NI primary schools benefit from innovative computing resources

  • The Barefoot computing programme is being designed to help teachers bring computer science to life in the classroom, has reached nearly half of all Northern Irish primary schools.

    More than 1,400 teachers in 49 percent of schools have officially registered for the programme, founded by BT and supported by Computing at School (part of BCS, the Chartered Institute for IT). The resources are available to all primary schools and will equip teachers with the confidence and knowledge to teach computer science to pupils from 5-11 years old.

    The programme has been delivered for free across nearly 400 primary schools which will aim to encourage students to access computational skills and to improve their overall maths, science and literacy.

    "The Barefoot programme has really brought computer science to life and made it both accessible and engaging for all the children. As teachers, we have been able to enhance their experiences through a clearer understanding of technology and we are now confidently able to deliver practical activities and help our pupils understand challenging concepts such as algorithms in a really enjoyable way”, positively commented Nicola Gunn, a teacher from Botanic Primary School.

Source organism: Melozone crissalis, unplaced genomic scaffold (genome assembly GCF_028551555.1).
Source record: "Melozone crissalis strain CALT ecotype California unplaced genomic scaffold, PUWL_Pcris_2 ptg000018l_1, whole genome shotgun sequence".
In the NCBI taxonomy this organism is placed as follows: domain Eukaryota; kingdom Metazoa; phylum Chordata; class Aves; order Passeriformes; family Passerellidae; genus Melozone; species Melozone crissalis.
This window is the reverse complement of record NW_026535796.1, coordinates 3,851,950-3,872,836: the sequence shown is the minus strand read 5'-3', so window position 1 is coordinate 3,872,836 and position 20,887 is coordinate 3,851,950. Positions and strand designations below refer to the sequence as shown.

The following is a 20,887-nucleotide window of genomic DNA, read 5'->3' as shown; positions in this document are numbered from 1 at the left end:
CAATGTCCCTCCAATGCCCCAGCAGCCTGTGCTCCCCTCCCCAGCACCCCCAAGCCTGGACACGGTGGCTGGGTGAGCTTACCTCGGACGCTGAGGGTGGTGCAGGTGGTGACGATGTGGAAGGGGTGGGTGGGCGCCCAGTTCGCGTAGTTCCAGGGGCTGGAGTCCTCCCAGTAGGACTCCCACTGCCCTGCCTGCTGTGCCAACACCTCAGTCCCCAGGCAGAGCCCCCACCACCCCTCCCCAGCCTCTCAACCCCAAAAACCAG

The programme was launched late 2016 and is tailored to the NI curriculum. The programme  provides teachers who may not have the specialist IT knowledge, giving the teachers downloadable resources and comprehensive lesson plans to help educate students in computer science.

    “Increasingly, our jobs rely on people having digital skills. By 2022 the UK will need an additional 500,000 workers in digital industries, which is three times the number of computer science graduates the UK has produced in the last 10 years. The Barefoot programme not only delivers tech skills – but also life skills and selected resources can be translated into Irish”, stated Jane Wood, BT Group UK nations and regions director.

    Source: The Barefoot computing programme Press Release

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